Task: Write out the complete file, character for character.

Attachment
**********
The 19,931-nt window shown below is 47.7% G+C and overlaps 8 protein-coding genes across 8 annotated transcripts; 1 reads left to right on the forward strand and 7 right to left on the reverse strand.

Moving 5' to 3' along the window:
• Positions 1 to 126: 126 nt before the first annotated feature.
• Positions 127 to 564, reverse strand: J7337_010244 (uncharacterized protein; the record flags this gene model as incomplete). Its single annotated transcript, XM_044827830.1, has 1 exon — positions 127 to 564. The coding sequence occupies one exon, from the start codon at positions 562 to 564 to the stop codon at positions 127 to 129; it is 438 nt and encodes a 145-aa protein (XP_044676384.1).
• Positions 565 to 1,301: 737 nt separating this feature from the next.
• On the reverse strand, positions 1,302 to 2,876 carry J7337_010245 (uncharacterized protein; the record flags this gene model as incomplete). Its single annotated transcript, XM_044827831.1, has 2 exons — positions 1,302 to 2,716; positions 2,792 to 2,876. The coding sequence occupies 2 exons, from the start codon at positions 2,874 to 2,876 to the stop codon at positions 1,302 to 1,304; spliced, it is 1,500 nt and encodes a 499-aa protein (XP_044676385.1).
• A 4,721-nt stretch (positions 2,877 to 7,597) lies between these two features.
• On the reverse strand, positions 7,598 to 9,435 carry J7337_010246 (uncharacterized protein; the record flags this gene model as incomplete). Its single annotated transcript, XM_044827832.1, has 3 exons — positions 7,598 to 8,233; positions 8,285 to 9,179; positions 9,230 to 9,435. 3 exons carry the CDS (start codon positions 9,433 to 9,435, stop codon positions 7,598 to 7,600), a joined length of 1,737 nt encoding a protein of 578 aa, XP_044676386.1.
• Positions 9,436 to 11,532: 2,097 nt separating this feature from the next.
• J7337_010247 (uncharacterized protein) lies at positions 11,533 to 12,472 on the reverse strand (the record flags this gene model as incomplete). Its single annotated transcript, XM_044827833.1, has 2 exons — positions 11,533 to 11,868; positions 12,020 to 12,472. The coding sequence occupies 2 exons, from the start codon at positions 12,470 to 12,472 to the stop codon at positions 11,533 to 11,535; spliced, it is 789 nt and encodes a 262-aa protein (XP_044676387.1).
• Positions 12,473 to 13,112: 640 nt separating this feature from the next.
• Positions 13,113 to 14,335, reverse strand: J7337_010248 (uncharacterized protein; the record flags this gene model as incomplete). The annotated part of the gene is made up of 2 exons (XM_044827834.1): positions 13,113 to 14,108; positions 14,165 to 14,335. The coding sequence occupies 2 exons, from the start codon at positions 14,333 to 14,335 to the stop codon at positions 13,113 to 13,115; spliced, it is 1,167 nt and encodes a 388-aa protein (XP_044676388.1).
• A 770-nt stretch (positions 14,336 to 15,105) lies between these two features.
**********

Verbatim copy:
The 19,931-nt window shown below is 47.7% G+C and overlaps 8 protein-coding genes across 8 annotated transcripts; 1 reads left to right on the forward strand and 7 right to left on the reverse strand.

Moving 5' to 3' along the window:
• Positions 1 to 126: 126 nt before the first annotated feature.
• Positions 127 to 564, reverse strand: J7337_010244 (uncharacterized protein; the record flags this gene model as incomplete). Its single annotated transcript, XM_044827830.1, has 1 exon — positions 127 to 564. The coding sequence occupies one exon, from the start codon at positions 562 to 564 to the stop codon at positions 127 to 129; it is 438 nt and encodes a 145-aa protein (XP_044676384.1).
• Positions 565 to 1,301: 737 nt separating this feature from the next.
• On the reverse strand, positions 1,302 to 2,876 carry J7337_010245 (uncharacterized protein; the record flags this gene model as incomplete). Its single annotated transcript, XM_044827831.1, has 2 exons — positions 1,302 to 2,716; positions 2,792 to 2,876. The coding sequence occupies 2 exons, from the start codon at positions 2,874 to 2,876 to the stop codon at positions 1,302 to 1,304; spliced, it is 1,500 nt and encodes a 499-aa protein (XP_044676385.1).
• A 4,721-nt stretch (positions 2,877 to 7,597) lies between these two features.
• On the reverse strand, positions 7,598 to 9,435 carry J7337_010246 (uncharacterized protein; the record flags this gene model as incomplete). Its single annotated transcript, XM_044827832.1, has 3 exons — positions 7,598 to 8,233; positions 8,285 to 9,179; positions 9,230 to 9,435. 3 exons carry the CDS (start codon positions 9,433 to 9,435, stop codon positions 7,598 to 7,600), a joined length of 1,737 nt encoding a protein of 578 aa, XP_044676386.1.
• Positions 9,436 to 11,532: 2,097 nt separating this feature from the next.
• J7337_010247 (uncharacterized protein) lies at positions 11,533 to 12,472 on the reverse strand (the record flags this gene model as incomplete). Its single annotated transcript, XM_044827833.1, has 2 exons — positions 11,533 to 11,868; positions 12,020 to 12,472. The coding sequence occupies 2 exons, from the start codon at positions 12,470 to 12,472 to the stop codon at positions 11,533 to 11,535; spliced, it is 789 nt and encodes a 262-aa protein (XP_044676387.1).
• Positions 12,473 to 13,112: 640 nt separating this feature from the next.
• Positions 13,113 to 14,335, reverse strand: J7337_010248 (uncharacterized protein; the record flags this gene model as incomplete). The annotated part of the gene is made up of 2 exons (XM_044827834.1): positions 13,113 to 14,108; positions 14,165 to 14,335. The coding sequence occupies 2 exons, from the start codon at positions 14,333 to 14,335 to the stop codon at positions 13,113 to 13,115; spliced, it is 1,167 nt and encodes a 388-aa protein (XP_044676388.1).
• A 770-nt stretch (positions 14,336 to 15,105) lies between these two features.